Those who run real estate investment clubs have a big challenge in lining up speakers for each meeting. Clubs do not usually have the kind of budget that would allow them to pay for speakers, therefore they need to do their best to locate those that will speak for free. This invariably results in the talk being given by someone who has a specific agenda or something to sell. This is not necessarily a bad thing, you just need to keep the speakers ultimate motivation in mind when you listen to the spiel.
Some of these speakers are quite good and their knowledge is obvious. On the other hand, some of the speakers leave you scratching your head and wondering if they have ever owned an investment property. Investing veterans have little difficulty in separating the fakes from those who are the real deal. Novice investors may mistakenly assume that if someone is speaking to a group he must know something. Hopefully they will learn before they are burned by one of these phonies.
My primary purpose for attending monthly club meetings is for the networking and resulting connections ( see: Getting the Most From Your Real Estate Club ), however I do enjoy hearing from good presenters. My local real estate club had two very well qualified speakers at a couple of recent meetings. While both were very obviously qualified to speak about real estate investing, their styles and agendas were a world apart.
At our May 2008 club meeting we had a speaker who specialized in foreclosures. Certainly a timely topic and on that I was looking to learn more about. I had seen this speaker once before and knew that he was a good presenter and very knowledgeable. After introducing himself and providing his background, he openly stated his agenda. He was not there to sell books, tapes or home-study courses, in fact he didn’t have any of that. The business model for his company was to purchase bank REO (foreclosures) properties in bulk. He then sold these properties as-is or after light rehab to investors at wholesale prices. To do that he needed two things, properties to buy from banks and investors to sell them to.
What he was pitching was a two day seminar on how to locate, buy and finance the acquisition of these properties. He was charging $1800 for the seminar with the guarantee that he would refund your money after the first day if you didn’t feel it was worth it. He then proceeded to spend the next hour sharing some of his knowledge of the subject. He was truly impressive and it was a great example of what you would get in his workshop. He had over twenty people sign up and most of them were veteran investors who are not easily impressed.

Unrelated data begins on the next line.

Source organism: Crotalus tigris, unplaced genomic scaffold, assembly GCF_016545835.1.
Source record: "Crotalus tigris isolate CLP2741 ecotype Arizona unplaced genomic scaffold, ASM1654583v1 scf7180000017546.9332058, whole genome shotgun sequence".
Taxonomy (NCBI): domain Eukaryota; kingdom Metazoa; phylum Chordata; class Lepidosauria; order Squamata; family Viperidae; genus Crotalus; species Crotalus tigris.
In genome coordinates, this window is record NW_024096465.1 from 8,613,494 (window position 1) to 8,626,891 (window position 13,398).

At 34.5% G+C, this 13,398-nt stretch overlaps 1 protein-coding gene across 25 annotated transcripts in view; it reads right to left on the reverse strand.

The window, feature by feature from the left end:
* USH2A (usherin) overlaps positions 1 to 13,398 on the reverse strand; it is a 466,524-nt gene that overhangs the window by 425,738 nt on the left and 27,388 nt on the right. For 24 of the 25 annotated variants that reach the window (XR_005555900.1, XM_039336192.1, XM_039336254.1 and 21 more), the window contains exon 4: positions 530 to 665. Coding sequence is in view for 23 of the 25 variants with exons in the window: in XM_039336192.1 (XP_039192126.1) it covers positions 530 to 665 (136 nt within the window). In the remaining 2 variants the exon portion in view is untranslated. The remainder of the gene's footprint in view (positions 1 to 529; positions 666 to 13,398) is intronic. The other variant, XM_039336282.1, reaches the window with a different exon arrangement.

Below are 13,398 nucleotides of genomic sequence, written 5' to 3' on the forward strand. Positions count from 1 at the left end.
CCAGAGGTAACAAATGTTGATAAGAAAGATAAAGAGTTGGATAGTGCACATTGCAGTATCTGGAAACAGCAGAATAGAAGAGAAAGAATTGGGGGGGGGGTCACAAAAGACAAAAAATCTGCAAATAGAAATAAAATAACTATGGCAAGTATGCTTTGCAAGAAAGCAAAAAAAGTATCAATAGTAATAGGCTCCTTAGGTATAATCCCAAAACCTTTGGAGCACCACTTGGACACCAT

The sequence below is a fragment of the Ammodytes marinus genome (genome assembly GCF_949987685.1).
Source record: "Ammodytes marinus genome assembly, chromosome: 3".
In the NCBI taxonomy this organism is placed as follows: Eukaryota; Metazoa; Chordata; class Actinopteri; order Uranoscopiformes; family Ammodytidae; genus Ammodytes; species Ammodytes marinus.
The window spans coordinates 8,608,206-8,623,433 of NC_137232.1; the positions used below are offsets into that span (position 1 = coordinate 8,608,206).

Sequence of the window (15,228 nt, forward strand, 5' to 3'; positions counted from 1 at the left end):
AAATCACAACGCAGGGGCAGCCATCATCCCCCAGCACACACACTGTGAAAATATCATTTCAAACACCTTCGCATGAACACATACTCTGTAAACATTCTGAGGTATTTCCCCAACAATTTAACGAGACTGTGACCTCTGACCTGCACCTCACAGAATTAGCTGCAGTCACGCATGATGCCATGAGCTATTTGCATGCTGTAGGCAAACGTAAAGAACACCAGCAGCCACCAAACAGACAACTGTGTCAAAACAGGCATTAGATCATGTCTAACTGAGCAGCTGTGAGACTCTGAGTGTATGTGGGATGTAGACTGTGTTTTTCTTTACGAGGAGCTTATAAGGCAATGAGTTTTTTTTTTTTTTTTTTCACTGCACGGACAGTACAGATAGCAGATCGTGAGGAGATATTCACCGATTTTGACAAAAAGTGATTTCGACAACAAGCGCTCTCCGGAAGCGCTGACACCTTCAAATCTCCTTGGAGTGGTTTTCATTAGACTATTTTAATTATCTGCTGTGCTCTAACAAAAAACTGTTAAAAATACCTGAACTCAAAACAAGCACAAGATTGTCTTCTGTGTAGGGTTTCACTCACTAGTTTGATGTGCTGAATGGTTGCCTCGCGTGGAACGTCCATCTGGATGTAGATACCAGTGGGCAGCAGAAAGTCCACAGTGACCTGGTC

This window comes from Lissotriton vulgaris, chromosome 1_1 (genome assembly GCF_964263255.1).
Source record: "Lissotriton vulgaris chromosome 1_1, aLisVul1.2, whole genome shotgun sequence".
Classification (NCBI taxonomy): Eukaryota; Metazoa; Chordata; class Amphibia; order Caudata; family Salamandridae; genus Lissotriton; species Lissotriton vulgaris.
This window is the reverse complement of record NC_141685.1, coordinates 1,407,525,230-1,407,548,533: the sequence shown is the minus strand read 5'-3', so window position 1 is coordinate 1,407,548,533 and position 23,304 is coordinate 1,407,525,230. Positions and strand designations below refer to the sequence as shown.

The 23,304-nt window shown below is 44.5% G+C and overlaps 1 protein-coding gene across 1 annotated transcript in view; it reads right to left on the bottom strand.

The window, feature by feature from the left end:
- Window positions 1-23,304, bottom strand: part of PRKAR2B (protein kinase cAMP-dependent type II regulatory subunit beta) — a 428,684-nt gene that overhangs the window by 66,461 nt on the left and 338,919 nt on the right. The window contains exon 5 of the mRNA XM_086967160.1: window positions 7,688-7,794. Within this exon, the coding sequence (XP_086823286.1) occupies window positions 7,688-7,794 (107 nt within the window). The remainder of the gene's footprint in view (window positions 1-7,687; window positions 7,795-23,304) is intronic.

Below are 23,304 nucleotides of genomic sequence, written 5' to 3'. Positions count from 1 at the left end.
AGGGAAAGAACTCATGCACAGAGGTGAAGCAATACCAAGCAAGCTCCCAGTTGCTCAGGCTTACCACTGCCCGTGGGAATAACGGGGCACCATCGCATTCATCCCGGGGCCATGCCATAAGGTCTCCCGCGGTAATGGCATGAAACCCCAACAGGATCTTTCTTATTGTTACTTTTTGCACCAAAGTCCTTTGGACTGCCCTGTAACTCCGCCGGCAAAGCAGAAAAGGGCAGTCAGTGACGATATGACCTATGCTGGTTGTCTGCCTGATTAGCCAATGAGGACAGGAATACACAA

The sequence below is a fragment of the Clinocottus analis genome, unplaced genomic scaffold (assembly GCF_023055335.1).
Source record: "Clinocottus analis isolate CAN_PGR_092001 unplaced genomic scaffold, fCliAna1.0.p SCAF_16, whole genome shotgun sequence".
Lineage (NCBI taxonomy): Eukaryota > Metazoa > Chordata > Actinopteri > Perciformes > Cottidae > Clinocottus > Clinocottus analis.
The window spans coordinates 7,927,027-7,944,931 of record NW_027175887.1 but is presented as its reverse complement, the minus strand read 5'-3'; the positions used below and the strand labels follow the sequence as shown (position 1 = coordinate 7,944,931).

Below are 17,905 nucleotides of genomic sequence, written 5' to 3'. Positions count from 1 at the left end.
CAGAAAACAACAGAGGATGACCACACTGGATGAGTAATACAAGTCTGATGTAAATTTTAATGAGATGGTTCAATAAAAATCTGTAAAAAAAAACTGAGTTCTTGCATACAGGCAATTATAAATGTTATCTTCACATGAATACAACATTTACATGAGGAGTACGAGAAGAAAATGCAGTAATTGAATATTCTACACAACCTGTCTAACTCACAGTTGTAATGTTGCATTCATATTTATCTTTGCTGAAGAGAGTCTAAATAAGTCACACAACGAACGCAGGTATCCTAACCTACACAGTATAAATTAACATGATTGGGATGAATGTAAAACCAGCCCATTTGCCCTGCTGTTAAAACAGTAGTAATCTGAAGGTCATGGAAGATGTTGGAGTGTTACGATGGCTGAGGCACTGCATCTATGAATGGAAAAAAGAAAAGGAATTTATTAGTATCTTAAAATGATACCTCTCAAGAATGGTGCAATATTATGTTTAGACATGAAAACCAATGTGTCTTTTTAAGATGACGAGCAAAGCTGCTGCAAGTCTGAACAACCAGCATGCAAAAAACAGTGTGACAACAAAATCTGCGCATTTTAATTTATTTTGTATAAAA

At our most recent club meeting we had another speaker with impressive credentials. He is currently featured on one the house flipping shows and has a real estate company on the east coast. The club heavily promoted the meeting because they do not usually have a name speaker and the resulting attendance was much larger than normal. Many of the regular meeting segments were cut short to allow this speaker to have as much time as possible.
This speaker had an array of tapes and course material displayed, so his agenda was obvious to anyone who was paying attention. He began his talk with his background in real estate and talked about all of the mistakes he made when he began. He kept telling us that he was going to teach us how to do this, that, and the other thing during his talk. I kept waiting for him to actually “teach” something but all he really did was talk about what he was going to tell us.
As the talk progressed it was laced with sales pitches for a computer program, home-study courses and his five-day boot camp. Some of the pitches were very subtle while others were blatant commercials. After 90 minutes he closed with a final pitch for his boot camp. The regular price was $5,000, but is you signed up now it was only $2,497. But wait, there’s more! He would include a $500 credit for your travel expenses and the first few people to sign up would receive the $2,000 computer program for $1!
A handful of people did sign up. From what I saw they were newcomers to the club or novice investors. None of the veterans were impressed enough to part with their cash.
The Bottom Line
Both of the gurus were qualified to speak about real estate. However their value was very different. One was geared to marketing courses and boot camps to novice investors. Those who sign up would most likely gain valuable knowledge, but would it really be worth the price? The second guru was targeting experienced investors with a desire to participate in the foreclosure market. I spoke to several of the attendees who agreed that there was definite value, but it was not for everyone.
If you are ever inclined to sign up for some gurus course, do so with your eyes wide open. Is the course geared to someone with your level of experience? What do you hope to gain from the seminar or boot camp? Will you be able to implement what you learn or are you just falling for a sales pitch from a smooth-talking speaker? Buyer beware.
The great difficulty in education is to get experience out of ideas.